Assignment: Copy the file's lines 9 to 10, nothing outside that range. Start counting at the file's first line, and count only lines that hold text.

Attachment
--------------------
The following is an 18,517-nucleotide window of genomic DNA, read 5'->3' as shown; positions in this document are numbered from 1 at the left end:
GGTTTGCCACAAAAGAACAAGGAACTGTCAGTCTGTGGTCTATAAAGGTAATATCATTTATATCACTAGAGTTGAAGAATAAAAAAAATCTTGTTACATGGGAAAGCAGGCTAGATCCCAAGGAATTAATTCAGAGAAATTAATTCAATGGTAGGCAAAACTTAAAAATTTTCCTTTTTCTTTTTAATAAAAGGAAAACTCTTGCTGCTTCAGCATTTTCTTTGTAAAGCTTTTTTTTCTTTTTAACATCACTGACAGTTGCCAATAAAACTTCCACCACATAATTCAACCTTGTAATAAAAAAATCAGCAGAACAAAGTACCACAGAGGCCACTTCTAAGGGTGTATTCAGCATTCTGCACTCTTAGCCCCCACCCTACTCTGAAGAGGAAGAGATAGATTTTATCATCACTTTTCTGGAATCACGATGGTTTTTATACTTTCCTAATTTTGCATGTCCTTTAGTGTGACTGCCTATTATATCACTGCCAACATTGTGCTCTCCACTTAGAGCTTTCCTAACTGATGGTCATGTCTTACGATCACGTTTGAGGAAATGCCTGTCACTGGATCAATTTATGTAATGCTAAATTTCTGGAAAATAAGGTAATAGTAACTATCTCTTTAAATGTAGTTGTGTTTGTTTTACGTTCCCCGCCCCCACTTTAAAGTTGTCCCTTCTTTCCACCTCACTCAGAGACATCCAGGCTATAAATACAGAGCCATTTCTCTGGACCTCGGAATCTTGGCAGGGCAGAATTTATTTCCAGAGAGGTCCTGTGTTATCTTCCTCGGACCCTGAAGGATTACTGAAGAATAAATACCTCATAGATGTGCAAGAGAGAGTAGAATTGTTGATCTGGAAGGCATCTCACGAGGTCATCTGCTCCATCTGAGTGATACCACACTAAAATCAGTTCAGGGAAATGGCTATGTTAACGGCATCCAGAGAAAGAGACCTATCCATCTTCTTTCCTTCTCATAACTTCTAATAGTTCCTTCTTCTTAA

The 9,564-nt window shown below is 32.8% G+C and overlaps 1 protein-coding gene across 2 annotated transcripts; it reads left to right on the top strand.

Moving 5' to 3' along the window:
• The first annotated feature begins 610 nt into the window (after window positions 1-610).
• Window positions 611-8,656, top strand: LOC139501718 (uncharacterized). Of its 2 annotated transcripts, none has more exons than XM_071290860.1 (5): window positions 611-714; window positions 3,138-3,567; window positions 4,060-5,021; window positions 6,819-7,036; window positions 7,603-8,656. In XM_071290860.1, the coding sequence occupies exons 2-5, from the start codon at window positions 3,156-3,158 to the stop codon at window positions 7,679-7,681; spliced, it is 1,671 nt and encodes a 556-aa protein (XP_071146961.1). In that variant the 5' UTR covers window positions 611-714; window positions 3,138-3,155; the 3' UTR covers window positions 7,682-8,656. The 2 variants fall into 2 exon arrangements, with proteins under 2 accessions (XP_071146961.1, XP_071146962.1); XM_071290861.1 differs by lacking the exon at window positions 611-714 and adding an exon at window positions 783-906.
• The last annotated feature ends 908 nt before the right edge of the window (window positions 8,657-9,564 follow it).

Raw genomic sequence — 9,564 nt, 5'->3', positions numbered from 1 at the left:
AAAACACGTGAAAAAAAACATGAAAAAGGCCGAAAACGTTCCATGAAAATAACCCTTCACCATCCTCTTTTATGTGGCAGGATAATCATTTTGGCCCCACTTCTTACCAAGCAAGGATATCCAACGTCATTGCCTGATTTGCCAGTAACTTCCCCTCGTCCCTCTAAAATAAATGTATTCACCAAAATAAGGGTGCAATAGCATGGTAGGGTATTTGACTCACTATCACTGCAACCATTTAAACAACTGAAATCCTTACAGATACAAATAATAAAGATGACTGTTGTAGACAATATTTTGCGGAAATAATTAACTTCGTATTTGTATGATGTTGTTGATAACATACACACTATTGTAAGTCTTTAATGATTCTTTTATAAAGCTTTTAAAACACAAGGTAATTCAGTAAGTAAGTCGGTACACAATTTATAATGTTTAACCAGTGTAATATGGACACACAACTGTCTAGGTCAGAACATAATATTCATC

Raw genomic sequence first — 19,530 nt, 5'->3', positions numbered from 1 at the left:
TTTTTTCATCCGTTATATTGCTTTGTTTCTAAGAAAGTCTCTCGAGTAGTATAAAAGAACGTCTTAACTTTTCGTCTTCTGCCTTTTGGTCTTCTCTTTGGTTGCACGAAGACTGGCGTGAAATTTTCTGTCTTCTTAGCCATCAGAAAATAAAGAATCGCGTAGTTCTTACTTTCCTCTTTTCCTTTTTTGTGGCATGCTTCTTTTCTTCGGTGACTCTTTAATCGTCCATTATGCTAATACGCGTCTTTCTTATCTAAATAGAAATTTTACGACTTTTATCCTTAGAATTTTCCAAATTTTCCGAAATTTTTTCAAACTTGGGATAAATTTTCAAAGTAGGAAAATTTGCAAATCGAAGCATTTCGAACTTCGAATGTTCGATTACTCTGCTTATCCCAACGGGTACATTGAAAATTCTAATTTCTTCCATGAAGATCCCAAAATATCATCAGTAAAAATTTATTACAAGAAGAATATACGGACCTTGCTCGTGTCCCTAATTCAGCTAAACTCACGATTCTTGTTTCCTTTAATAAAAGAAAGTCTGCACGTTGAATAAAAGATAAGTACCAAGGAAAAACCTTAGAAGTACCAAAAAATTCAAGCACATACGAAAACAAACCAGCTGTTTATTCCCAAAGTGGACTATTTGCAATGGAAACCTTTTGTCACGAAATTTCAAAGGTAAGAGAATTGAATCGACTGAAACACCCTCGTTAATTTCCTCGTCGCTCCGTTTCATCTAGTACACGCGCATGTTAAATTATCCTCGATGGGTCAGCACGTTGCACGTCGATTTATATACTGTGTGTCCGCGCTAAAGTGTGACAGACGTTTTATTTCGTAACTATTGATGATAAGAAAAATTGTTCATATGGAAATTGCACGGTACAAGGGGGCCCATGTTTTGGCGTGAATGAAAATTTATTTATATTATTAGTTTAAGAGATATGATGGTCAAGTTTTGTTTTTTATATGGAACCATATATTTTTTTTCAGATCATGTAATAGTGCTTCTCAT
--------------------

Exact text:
AAAACACGTGAAAAAAAACATGAAAAAGGCCGAAAACGTTCCATGAAAATAACCCTTCACCATCCTCTTTTATGTGGCAGGATAATCATTTTGGCCCCACTTCTTACCAAGCAAGGATATCCAACGTCATTGCCTGATTTGCCAGTAACTTCCCCTCGTCCCTCTAAAATAAATGTATTCACCAAAATAAGGGTGCAATAGCATGGTAGGGTATTTGACTCACTATCACTGCAACCATTTAAACAACTGAAATCCTTACAGATACAAATAATAAAGATGACTGTTGTAGACAATATTTTGCGGAAATAATTAACTTCGTATTTGTATGATGTTGTTGATAACATACACACTATTGTAAGTCTTTAATGATTCTTTTATAAAGCTTTTAAAACACAAGGTAATTCAGTAAGTAAGTCGGTACACAATTTATAATGTTTAACCAGTGTAATATGGACACACAACTGTCTAGGTCAGAACATAATATTCATC

Raw genomic sequence first — 19,530 nt, 5'->3', positions numbered from 1 at the left: